Benchmarks and data sets

The availability of tactile sensors and simulators has now paved the way for meaningful metrics and benchmarks at multiple levels. At the hardware level, there are various benchmarks and data sets that can now be used to evaluate design choices in sensors. At the perceptual level, benchmarks can be used to compare different ML models for efficacy in different touch-sensing use cases. And at the robot control level, it is now possible to benchmark the benefits of touch in active control tasks such as in-hand manipulation, both in simulation and in the real world. Despite our progress in enabling systematic measurements, we still need to carefully investigate these different levels and the interplay between them as we work toward defining and releasing metrics and benchmarks that can guide the wider community toward more measurable progress.

What’s next?

We believe that advancing touch sensing will help AI and robotics researchers build stronger AI and more capable robots, so we continue to foster this ecosystem along the four pillars outlined above. Previously, we open-sourced DIGIT and TACTO and released PyTouch to enable and strengthen the scientific communities interested in sensor design, robotics, ML, neuroscience, and other aspects of touch sensing.

We are also currently studying Sim2Real transfer for training PyTouch models in simulation and deploying them on real sensors as a way to quickly collect data sets and train models. Collecting large-scale data sets containing large amounts of data can happen in minutes in simulation, whereas collecting data with a real sensor requires time and a person to physically probe objects. Finally, we plan to explore Real2Sim methods to better tune the simulator from real-world data.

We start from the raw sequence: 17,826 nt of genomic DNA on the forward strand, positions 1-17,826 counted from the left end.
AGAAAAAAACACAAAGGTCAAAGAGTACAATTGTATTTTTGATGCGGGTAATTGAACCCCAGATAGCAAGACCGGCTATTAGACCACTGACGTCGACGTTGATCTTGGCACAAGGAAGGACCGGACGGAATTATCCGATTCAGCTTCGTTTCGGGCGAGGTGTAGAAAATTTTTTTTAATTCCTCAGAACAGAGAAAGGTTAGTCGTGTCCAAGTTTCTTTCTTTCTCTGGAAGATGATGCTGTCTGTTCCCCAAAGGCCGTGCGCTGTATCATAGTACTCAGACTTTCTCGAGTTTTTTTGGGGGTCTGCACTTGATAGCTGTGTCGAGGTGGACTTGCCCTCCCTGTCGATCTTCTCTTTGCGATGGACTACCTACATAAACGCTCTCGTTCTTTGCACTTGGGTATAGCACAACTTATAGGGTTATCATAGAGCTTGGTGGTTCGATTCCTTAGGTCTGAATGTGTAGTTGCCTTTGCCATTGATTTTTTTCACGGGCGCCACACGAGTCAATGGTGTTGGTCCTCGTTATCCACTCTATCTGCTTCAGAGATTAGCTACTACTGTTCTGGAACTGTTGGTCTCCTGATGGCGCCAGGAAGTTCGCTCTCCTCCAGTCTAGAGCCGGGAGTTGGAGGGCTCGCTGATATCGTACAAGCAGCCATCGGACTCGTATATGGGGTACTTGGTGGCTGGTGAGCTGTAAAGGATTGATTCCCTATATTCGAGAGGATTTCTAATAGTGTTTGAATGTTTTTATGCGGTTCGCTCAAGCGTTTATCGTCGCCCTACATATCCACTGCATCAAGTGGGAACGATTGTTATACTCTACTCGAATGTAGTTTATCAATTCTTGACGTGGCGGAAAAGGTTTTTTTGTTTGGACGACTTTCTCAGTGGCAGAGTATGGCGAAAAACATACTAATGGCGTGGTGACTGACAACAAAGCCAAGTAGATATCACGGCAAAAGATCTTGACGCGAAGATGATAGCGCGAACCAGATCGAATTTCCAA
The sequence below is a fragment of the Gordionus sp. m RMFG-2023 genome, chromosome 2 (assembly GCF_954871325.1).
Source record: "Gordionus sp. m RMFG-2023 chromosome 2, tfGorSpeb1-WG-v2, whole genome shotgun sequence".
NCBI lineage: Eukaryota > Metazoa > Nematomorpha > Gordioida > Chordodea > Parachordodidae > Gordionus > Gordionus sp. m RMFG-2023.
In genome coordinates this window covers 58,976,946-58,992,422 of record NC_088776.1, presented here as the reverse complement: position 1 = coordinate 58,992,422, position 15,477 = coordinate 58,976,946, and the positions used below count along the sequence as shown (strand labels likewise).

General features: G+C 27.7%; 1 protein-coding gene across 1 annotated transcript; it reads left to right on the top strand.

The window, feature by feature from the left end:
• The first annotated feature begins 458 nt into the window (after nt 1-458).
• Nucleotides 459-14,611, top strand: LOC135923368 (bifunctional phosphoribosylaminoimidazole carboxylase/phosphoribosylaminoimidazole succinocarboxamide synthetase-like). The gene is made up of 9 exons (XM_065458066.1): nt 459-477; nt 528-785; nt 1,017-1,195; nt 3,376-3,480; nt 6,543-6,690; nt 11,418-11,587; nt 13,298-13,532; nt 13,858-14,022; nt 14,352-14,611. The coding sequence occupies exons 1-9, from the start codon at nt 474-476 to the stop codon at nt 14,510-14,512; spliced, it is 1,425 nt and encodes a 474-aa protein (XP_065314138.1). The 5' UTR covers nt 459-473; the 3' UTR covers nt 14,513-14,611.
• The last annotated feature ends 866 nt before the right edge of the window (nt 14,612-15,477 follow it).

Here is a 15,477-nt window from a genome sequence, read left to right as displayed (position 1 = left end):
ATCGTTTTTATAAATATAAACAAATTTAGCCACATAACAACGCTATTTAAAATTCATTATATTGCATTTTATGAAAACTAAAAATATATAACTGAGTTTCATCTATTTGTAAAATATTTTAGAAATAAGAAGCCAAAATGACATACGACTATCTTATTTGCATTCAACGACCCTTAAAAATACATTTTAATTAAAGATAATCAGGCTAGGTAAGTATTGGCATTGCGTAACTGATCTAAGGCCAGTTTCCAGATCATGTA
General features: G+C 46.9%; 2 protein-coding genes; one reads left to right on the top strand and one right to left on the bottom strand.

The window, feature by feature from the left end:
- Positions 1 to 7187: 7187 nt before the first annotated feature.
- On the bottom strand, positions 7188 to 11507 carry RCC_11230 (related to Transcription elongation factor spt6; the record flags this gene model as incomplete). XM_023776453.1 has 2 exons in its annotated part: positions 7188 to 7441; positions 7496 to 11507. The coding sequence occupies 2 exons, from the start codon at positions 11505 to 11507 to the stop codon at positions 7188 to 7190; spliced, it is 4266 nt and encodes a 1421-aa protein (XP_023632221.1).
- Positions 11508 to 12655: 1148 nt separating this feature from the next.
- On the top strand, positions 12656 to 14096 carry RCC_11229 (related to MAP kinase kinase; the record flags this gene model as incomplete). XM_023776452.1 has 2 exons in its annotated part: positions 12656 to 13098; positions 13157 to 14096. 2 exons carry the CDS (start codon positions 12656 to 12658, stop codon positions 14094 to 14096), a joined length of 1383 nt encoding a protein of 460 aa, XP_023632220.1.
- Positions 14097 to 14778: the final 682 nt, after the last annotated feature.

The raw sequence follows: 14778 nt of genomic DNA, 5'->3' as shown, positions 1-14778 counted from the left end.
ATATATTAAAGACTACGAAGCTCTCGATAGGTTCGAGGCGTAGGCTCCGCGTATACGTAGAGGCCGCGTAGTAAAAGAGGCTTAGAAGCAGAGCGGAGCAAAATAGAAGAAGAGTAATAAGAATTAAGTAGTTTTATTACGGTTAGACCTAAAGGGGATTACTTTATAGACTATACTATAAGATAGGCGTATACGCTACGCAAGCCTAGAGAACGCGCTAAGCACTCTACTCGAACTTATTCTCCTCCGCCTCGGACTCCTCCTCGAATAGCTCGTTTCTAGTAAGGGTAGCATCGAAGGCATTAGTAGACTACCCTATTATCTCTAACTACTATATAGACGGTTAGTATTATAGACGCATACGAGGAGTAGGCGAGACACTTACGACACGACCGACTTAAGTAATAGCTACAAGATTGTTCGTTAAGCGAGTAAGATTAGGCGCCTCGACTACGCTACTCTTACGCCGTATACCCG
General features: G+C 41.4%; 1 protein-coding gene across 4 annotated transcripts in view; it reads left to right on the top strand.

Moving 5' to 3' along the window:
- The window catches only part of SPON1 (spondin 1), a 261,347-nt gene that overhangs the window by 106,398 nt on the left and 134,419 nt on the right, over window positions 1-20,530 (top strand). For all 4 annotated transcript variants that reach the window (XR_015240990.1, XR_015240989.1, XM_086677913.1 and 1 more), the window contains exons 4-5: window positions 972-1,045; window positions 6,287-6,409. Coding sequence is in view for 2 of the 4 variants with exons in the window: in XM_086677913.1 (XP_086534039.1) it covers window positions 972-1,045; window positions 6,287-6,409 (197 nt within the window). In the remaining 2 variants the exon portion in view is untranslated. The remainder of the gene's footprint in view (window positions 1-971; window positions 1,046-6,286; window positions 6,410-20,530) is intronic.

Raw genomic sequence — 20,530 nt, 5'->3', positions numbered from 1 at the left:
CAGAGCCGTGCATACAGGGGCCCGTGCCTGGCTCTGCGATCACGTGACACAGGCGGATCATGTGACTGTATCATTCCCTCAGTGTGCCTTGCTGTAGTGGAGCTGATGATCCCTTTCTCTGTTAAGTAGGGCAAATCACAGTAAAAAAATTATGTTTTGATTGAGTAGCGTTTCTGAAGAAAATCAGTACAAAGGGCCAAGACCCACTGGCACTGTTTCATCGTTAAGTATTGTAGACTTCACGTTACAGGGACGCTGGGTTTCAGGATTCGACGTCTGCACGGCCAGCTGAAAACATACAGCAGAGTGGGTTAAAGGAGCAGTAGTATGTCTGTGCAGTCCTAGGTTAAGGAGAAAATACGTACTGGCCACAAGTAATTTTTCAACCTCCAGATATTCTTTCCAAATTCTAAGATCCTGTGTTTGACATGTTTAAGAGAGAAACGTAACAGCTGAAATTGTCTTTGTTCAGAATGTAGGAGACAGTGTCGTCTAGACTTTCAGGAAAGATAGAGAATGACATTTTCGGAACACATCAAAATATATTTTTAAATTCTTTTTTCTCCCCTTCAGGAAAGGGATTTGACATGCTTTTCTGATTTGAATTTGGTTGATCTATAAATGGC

Despite the progress we’ve made so far, we are only just beginning to explore touch as a sensing modality and to provide robots with touch capabilities that will allow them to better interact with the environment around them. We need more hardware improvements (including other sensor modalities that can detect temperature of touched objects, for instance), a better understanding of which touch features are used for specific tasks, a deeper understanding of the right ML computational structures for processing touch, standardized hardware and software, widely accepted benchmarks, and convincing demonstrations of previously unrealizable tasks made possible by touch sensing.

Improvements in touch sensing can help us advance AI and will enable researchers to build robots with enhanced functionalities and capabilities. It can also unlock possibilities in AR/VR, as well as lead to innovations in industrial, medical, and agricultural robotics. We’re working toward a future where every single robot may come equipped with touch-sensing capabilities.

 

By Roberto Calandra, Research Scientist | Mike Lambeta Research Engineer
Source Facebook AI Blog